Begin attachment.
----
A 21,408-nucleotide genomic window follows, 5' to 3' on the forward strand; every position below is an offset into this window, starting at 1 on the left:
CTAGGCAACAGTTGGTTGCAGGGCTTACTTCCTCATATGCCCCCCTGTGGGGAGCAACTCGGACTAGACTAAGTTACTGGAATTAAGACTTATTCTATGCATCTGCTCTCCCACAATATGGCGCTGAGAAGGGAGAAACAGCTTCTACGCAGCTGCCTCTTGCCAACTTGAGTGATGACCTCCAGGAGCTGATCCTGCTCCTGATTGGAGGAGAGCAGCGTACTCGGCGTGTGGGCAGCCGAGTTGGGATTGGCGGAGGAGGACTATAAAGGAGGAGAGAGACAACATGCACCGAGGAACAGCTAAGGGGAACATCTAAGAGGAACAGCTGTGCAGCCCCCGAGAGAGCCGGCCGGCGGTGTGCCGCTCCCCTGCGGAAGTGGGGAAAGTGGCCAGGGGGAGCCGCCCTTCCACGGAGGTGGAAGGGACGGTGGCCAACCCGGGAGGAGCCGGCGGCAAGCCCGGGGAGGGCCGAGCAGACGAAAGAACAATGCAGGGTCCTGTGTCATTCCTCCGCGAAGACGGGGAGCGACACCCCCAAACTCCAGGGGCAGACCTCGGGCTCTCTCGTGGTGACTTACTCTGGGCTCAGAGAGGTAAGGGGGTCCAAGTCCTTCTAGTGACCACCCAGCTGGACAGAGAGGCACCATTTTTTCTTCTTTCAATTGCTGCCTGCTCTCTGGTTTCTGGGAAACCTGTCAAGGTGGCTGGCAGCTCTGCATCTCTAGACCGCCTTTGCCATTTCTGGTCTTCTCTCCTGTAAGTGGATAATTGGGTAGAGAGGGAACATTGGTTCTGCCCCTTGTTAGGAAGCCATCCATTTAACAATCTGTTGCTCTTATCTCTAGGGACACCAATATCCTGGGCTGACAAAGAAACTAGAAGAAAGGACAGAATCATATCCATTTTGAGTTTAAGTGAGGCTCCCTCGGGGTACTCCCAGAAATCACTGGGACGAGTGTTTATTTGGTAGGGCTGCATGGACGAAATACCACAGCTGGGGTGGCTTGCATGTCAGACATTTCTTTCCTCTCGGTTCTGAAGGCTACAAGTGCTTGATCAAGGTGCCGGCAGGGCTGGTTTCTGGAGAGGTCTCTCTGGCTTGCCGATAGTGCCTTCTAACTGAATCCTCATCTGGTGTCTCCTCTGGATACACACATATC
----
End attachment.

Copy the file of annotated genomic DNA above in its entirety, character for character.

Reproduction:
A 21,408-nucleotide genomic window follows, 5' to 3' on the forward strand; every position below is an offset into this window, starting at 1 on the left:
CTAGGCAACAGTTGGTTGCAGGGCTTACTTCCTCATATGCCCCCCTGTGGGGAGCAACTCGGACTAGACTAAGTTACTGGAATTAAGACTTATTCTATGCATCTGCTCTCCCACAATATGGCGCTGAGAAGGGAGAAACAGCTTCTACGCAGCTGCCTCTTGCCAACTTGAGTGATGACCTCCAGGAGCTGATCCTGCTCCTGATTGGAGGAGAGCAGCGTACTCGGCGTGTGGGCAGCCGAGTTGGGATTGGCGGAGGAGGACTATAAAGGAGGAGAGAGACAACATGCACCGAGGAACAGCTAAGGGGAACATCTAAGAGGAACAGCTGTGCAGCCCCCGAGAGAGCCGGCCGGCGGTGTGCCGCTCCCCTGCGGAAGTGGGGAAAGTGGCCAGGGGGAGCCGCCCTTCCACGGAGGTGGAAGGGACGGTGGCCAACCCGGGAGGAGCCGGCGGCAAGCCCGGGGAGGGCCGAGCAGACGAAAGAACAATGCAGGGTCCTGTGTCATTCCTCCGCGAAGACGGGGAGCGACACCCCCAAACTCCAGGGGCAGACCTCGGGCTCTCTCGTGGTGACTTACTCTGGGCTCAGAGAGGTAAGGGGGTCCAAGTCCTTCTAGTGACCACCCAGCTGGACAGAGAGGCACCATTTTTTCTTCTTTCAATTGCTGCCTGCTCTCTGGTTTCTGGGAAACCTGTCAAGGTGGCTGGCAGCTCTGCATCTCTAGACCGCCTTTGCCATTTCTGGTCTTCTCTCCTGTAAGTGGATAATTGGGTAGAGAGGGAACATTGGTTCTGCCCCTTGTTAGGAAGCCATCCATTTAACAATCTGTTGCTCTTATCTCTAGGGACACCAATATCCTGGGCTGACAAAGAAACTAGAAGAAAGGACAGAATCATATCCATTTTGAGTTTAAGTGAGGCTCCCTCGGGGTACTCCCAGAAATCACTGGGACGAGTGTTTATTTGGTAGGGCTGCATGGACGAAATACCACAGCTGGGGTGGCTTGCATGTCAGACATTTCTTTCCTCTCGGTTCTGAAGGCTACAAGTGCTTGATCAAGGTGCCGGCAGGGCTGGTTTCTGGAGAGGTCTCTCTGGCTTGCCGATAGTGCCTTCTAACTGAATCCTCATCTGGTGTCTCCTCTGGATACACACATATC